Court says company’s safety policy not enforced, willful violation stands
You’ve probably heard this many times: It’s not enough to have a safety policy – you have to enforce it. Now, a federal appeals court has acknowledged that in a recent ruling.
OSHA issued a $70,000 willful violation to Stark Excavating for improper sloping of a trench at an Illinois work site.
On appeal, an administrative law judge (ALJ) reduced the violation from willful to serious, reducing the penalty to $7,000.
OSHA appealed the reclassification of the fine, and the Occupational Safety and Health Review Commission found it should be characterized as willful and assessed a $60,000 penalty.
Stark argued to the 7th Circuit Court that the Commission erred in characterizing the violation as willful and that it engaged in a good faith effort to comply with the trenching regulation.
OSHA’s trenching standard requires sloping match the soil type in the excavation. The soil in question was Type B which requires a trench slope no steeper than 45 degrees.
The OSHA inspector determined that the walls of the trench in question were 60, 70, 76 and 80 degrees – all indisputably exceeding the maximum 45 degree slope.
Stark doesn’t argue that the slopes were in compliance. Rather, it believes the violation should be characterized as serious rather than willful.
But some testimony from the company’s own employees made that a difficult argument.
Sacrificed safety for time
Stark Foreman Jason Schupp says for the trench in question, he determined the soil was Type B and recorded that on the company’s Daily Report form. However, that form also required him to record what type of trench protection would be used, and that if it was sloping, Type B soil required a maximum slope of 45 degrees.
Schupp didn’t fill out the rest of the form and didn’t determine whether the excavation met the 45 degree requirement.
Schupp said he didn’t pay attention to how the excavation looked. “I just wanted to get in there and get the hydrant on is really the bottom line,” he said. He hoped to finish the work early to make a good impression on the client.
When the OSHA inspector approached the work site, a Stark employee was working in the trench.
Schupp said once he realized OSHA was on site it “kind of hit home with me … I didn’t take the time to go ahead and do my practices.”
Previous court decisions determined that willfulness “requires proof only that the defendant was aware of the risk, knew that it was serious, and knew that he could take effective measures to avoid it but did not.”
The ALJ concluded that the violation wasn’t willful because Stark had developed a well documented excavation safety program with adequate rules and employee training. The ALJ also believed there had been a reasonable effort to slope the excavation.
But the appeals court found the ALJ’s belief wasn’t supported by the record. There was no evidence that anyone took action to address the trench’s slope.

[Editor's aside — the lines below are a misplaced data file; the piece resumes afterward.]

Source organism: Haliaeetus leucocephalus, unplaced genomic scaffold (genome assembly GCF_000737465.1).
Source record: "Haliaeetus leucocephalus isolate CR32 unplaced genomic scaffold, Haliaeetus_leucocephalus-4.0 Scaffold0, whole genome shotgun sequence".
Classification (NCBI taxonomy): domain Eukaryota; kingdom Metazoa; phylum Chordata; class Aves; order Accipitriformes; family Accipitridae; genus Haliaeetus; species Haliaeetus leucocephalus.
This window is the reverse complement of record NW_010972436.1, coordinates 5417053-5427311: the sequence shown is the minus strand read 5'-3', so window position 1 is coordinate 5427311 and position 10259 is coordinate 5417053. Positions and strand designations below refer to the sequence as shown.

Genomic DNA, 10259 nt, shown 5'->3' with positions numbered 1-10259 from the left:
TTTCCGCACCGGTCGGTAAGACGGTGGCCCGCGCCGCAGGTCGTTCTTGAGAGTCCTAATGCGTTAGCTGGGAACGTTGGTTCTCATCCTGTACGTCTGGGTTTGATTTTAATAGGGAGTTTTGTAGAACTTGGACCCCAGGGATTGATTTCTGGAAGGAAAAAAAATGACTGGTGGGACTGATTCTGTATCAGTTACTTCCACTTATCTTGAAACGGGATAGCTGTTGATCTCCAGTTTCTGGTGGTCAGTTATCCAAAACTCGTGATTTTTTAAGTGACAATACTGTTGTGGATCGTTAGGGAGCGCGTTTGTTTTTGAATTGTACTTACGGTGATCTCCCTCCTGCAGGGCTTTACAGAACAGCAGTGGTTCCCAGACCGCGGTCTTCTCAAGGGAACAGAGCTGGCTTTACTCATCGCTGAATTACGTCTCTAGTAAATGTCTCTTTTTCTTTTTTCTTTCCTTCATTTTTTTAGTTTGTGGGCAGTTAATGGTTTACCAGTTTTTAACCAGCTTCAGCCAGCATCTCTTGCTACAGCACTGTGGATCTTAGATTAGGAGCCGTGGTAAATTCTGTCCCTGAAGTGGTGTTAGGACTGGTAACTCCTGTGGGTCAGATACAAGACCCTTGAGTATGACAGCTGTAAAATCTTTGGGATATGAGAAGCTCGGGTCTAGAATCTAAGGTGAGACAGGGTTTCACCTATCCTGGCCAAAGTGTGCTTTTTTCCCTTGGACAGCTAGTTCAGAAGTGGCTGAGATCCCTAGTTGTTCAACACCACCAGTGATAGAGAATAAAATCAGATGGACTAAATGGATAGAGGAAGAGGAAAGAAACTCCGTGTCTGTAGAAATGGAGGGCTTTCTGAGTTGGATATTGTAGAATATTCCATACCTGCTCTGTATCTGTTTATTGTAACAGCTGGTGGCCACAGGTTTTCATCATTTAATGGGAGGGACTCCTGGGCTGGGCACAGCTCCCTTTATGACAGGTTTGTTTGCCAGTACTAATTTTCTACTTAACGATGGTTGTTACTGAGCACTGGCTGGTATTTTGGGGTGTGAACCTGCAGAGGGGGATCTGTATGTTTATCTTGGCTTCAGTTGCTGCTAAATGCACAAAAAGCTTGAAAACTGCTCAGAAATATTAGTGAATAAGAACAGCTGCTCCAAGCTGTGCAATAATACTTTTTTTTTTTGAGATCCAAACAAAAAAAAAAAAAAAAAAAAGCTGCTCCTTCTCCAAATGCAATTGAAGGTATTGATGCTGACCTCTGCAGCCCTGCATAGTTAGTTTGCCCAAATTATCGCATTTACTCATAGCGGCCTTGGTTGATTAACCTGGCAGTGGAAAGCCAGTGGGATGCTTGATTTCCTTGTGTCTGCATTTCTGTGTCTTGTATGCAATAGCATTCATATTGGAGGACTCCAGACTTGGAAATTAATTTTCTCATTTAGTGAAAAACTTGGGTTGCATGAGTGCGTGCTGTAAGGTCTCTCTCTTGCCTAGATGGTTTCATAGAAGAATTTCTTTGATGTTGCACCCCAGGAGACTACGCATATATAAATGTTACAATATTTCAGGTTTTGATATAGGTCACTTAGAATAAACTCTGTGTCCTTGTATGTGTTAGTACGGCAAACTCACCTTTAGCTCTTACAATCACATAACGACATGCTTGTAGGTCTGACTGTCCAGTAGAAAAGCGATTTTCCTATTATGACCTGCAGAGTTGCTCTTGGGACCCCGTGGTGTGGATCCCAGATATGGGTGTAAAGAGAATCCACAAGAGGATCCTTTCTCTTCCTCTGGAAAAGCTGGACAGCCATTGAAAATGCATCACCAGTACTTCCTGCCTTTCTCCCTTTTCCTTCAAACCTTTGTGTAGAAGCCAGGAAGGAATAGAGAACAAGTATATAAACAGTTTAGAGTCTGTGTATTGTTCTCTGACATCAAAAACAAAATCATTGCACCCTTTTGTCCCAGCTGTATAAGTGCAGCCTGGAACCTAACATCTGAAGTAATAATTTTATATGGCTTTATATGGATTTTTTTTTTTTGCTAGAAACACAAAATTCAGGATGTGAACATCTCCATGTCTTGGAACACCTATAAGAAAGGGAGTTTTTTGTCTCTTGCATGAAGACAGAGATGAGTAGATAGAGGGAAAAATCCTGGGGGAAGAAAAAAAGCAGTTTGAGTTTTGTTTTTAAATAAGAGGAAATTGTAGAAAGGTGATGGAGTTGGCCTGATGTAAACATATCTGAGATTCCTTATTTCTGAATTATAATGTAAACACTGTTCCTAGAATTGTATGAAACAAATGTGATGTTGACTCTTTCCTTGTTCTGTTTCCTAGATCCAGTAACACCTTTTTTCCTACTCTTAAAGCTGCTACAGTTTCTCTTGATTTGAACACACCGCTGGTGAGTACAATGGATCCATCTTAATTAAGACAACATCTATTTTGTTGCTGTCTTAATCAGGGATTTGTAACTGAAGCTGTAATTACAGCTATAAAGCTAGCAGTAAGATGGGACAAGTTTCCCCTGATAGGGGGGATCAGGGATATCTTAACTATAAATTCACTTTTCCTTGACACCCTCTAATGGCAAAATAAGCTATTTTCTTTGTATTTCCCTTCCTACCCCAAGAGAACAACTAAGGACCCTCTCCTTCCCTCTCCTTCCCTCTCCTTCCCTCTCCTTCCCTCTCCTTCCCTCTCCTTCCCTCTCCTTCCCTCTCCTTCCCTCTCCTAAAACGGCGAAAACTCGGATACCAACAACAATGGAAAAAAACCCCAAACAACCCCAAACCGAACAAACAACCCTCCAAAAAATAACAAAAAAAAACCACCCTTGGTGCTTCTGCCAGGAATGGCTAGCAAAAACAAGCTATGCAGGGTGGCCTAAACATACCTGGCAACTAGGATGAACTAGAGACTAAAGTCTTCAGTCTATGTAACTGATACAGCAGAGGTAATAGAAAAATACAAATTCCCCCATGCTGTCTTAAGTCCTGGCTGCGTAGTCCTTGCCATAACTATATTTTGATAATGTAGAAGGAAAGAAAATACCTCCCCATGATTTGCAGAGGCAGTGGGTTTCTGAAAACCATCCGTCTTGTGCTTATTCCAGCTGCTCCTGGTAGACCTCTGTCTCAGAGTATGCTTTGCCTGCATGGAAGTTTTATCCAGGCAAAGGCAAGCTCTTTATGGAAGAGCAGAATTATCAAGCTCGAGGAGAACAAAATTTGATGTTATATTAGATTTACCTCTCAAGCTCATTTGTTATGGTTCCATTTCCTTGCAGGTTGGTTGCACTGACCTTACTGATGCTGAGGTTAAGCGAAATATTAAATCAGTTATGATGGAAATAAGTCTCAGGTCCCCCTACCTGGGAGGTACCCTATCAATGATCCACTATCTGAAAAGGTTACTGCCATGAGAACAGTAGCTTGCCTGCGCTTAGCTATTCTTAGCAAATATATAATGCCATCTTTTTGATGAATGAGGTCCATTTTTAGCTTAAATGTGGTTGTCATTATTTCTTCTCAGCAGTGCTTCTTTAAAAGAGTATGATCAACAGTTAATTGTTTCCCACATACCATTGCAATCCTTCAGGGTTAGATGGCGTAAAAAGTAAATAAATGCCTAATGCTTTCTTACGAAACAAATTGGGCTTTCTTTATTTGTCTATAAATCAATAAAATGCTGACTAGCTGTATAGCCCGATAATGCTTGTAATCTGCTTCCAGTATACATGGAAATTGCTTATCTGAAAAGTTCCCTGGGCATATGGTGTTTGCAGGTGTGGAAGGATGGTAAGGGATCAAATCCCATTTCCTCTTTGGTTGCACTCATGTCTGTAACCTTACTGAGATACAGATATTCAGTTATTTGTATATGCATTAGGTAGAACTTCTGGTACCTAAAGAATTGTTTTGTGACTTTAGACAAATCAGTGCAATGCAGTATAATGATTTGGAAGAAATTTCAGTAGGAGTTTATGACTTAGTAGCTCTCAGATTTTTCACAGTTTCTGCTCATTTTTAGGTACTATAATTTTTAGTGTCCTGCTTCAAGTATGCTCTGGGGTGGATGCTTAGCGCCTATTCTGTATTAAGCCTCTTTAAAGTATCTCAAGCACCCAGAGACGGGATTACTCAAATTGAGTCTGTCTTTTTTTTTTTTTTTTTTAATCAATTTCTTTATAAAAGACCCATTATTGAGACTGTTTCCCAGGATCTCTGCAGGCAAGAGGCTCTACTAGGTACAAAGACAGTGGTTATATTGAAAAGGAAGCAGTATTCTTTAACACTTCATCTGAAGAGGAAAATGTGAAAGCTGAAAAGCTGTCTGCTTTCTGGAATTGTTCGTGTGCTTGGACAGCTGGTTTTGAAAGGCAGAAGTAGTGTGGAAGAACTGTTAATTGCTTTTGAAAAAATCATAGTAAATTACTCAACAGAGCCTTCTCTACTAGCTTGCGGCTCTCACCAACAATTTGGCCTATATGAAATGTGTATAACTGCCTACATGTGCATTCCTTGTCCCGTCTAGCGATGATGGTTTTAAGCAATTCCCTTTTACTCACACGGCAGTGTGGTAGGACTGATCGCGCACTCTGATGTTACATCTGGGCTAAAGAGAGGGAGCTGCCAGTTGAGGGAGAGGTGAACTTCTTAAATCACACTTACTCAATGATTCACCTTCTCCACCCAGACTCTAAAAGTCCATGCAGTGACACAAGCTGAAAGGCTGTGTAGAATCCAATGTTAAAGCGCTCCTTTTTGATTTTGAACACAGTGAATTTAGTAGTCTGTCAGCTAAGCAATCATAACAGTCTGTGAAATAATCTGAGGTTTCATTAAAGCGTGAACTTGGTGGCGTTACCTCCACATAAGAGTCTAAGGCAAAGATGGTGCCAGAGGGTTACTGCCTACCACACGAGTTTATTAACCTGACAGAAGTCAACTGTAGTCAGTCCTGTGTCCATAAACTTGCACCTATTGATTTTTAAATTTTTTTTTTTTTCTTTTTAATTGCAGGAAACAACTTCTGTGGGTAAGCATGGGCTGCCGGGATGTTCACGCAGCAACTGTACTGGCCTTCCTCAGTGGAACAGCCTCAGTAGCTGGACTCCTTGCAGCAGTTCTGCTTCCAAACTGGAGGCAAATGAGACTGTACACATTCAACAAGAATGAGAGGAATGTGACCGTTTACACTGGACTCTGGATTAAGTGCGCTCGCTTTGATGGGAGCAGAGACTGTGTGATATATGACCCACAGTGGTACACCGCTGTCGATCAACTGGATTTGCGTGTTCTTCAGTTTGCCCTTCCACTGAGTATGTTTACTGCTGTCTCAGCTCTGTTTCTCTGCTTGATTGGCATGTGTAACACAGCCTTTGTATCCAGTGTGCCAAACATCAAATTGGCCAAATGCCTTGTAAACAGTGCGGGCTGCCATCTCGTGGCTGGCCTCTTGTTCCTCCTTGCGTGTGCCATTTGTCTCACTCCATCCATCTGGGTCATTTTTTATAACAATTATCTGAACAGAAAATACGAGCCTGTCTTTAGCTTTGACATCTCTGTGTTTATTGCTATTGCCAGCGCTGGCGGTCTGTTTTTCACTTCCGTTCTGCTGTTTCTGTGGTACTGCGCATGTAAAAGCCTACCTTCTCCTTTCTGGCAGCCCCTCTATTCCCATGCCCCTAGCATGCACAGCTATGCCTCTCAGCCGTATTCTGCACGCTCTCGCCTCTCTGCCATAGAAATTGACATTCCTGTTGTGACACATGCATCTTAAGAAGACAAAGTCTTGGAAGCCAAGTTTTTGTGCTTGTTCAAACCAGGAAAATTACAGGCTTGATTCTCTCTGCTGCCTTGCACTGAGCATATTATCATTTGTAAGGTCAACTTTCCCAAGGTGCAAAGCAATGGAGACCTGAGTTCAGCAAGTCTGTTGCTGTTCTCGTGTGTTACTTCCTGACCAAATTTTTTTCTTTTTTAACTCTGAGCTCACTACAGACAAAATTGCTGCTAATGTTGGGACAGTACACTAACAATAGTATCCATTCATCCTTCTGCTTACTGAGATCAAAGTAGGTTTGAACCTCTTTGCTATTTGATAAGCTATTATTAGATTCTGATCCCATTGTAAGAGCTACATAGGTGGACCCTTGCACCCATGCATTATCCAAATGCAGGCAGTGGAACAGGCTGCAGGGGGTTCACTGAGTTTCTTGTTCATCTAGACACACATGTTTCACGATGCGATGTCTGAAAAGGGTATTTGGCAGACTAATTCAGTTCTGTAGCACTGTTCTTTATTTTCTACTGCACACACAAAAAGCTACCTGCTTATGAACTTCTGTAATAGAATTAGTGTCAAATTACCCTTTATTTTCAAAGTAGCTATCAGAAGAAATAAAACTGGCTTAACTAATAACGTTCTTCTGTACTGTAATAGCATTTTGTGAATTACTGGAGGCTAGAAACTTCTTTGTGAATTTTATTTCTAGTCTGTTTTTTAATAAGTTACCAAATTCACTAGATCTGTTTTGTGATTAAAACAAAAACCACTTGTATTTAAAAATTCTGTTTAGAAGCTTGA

The ALJ had also noted that Schupp didn’t know whether the sloping was in compliance. The ALJ distinguished that from a situation in which a supervisor had measured the angles, determined the slopes weren’t in compliance and proceeded without fixing the situation. Here, the ALJ thought it was a case of negligence rather than willfulness.
But the appeals court noted that the ALJ had also opined on the “unsavory conundrum” for Stark’s supervisors that they risked trouble for taking the time to use proper safety measures, or risked trouble for not taking the time to implement the measures. In the first instance, the supervisors would be sacrificing safety compliance. In that context, the court found Schupp’s statement reflected “a willful determination to forego the safety practices in order to save time.”
Stark also argued that its good faith efforts to comply with OSHA regulations negated willfulness. Stark said it had safety rules, its employees were adequately trained and it conducted regular inspections of its work sites.
The appeals court agreed that good faith compliance efforts could be relevant, but it didn’t find that to be the case here.
Stark had written rules for noncompliance. For a first violation, the company would issue a ticket and a written warning. Second violation: a ticket and a one-day suspension. Third violation: a ticket and a three-day suspension. Fourth violation: mandatory termination. Warnings were to all be in writing.
But the court found Stark’s rules were routinely disregarded. From August 2006 to June 2008, only two supervisors had issued tickets. (Stark handled about 250 jobs per year.) Schupp and one other supervisor testified they had never issued any safety tickets and preferred to verbally correct employees.
Employees also testified that when the company’s safety manager was visiting work sites, supervisors would radio each other to provide advance warning.
“Stark failed to demonstrate that it had a safety policy that was effectively enforced,” the appeals court found. The court upheld the Commission’s finding that the violation was willful and the penalty should be $60,000.
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Source: Safety News AlertPublished on 2016-02-08